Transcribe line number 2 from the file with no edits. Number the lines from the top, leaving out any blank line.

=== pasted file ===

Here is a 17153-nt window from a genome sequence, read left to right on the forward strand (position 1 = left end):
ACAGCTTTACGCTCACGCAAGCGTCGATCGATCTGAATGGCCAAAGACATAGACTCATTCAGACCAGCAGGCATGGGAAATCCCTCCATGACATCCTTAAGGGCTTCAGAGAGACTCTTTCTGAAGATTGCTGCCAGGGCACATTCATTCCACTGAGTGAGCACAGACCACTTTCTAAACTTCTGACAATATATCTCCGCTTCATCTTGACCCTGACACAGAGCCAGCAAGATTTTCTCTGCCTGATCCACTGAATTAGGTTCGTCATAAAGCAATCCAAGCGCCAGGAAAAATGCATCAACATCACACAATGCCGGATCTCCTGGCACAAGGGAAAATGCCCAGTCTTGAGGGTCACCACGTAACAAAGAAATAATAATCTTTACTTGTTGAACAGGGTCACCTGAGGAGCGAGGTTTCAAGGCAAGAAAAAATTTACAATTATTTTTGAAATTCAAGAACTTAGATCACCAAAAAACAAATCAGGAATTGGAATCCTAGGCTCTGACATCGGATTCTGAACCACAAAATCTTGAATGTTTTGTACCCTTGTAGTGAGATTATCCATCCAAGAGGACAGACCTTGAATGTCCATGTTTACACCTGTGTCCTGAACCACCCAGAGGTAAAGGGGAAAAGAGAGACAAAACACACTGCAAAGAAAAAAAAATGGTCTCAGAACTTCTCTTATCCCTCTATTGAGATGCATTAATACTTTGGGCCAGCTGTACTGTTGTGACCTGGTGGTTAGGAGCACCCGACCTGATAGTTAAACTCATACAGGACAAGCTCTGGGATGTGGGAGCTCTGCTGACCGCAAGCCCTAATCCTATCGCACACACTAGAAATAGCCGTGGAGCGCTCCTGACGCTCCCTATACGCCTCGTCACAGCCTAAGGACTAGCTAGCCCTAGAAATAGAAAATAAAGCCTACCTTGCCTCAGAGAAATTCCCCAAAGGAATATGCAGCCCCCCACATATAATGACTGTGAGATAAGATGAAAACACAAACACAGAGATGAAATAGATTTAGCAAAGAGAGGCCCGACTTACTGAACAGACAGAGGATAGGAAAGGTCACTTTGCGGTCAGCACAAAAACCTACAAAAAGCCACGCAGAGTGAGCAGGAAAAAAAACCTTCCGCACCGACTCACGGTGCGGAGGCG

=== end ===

ACAGCTTTACGCTCACGCAAGCGTCGATCGATCTGAATGGCCAAAGACATAGACTCATTCAGACCAGCAGGCATGGGAAATCCCTCCATGACATCCTTAAGGGCTTCAGAGAGACTCTTTCTGAAGATTGCTGCCAGGGCACATTCATTCCACTGAGTGAGCACAGACCACTTTCTAAACTTCTGACAATATATCTCCGCTTCATCTTGACCCTGACACAGAGCCAGCAAGATTTTCTCTGCCTGATCCACTGAATTAGGTTCGTCATAAAGCAATCCAAGCGCCAGGAAAAATGCATCAACATCACACAATGCCGGATCTCCTGGCACAAGGGAAAATGCCCAGTCTTGAGGGTCACCACGTAACAAAGAAATAATAATCTTTACTTGTTGAACAGGGTCACCTGAGGAGCGAGGTTTCAAGGCAAGAAAAAATTTACAATTATTTTTGAAATTCAAGAACTTAGATCACCAAAAAACAAATCAGGAATTGGAATCCTAGGCTCTGACATCGGATTCTGAACCACAAAATCTTGAATGTTTTGTACCCTTGTAGTGAGATTATCCATCCAAGAGGACAGACCTTGAATGTCCATGTTTACACCTGTGTCCTGAACCACCCAGAGGTAAAGGGGAAAAGAGAGACAAAACACACTGCAAAGAAAAAAAAATGGTCTCAGAACTTCTCTTATCCCTCTATTGAGATGCATTAATACTTTGGGCCAGCTGTACTGTTGTGACCTGGTGGTTAGGAGCACCCGACCTGATAGTTAAACTCATACAGGACAAGCTCTGGGATGTGGGAGCTCTGCTGACCGCAAGCCCTAATCCTATCGCACACACTAGAAATAGCCGTGGAGCGCTCCTGACGCTCCCTATACGCCTCGTCACAGCCTAAGGACTAGCTAGCCCTAGAAATAGAAAATAAAGCCTACCTTGCCTCAGAGAAATTCCCCAAAGGAATATGCAGCCCCCCACATATAATGACTGTGAGATAAGATGAAAACACAAACACAGAGATGAAATAGATTTAGCAAAGAGAGGCCCGACTTACTGAACAGACAGAGGATAGGAAAGGTCACTTTGCGGTCAGCACAAAAACCTACAAAAAGCCACGCAGAGTGAGCAGGAAAAAAAACCTTCCGCACCGACTCACGGTGCGGAGGCG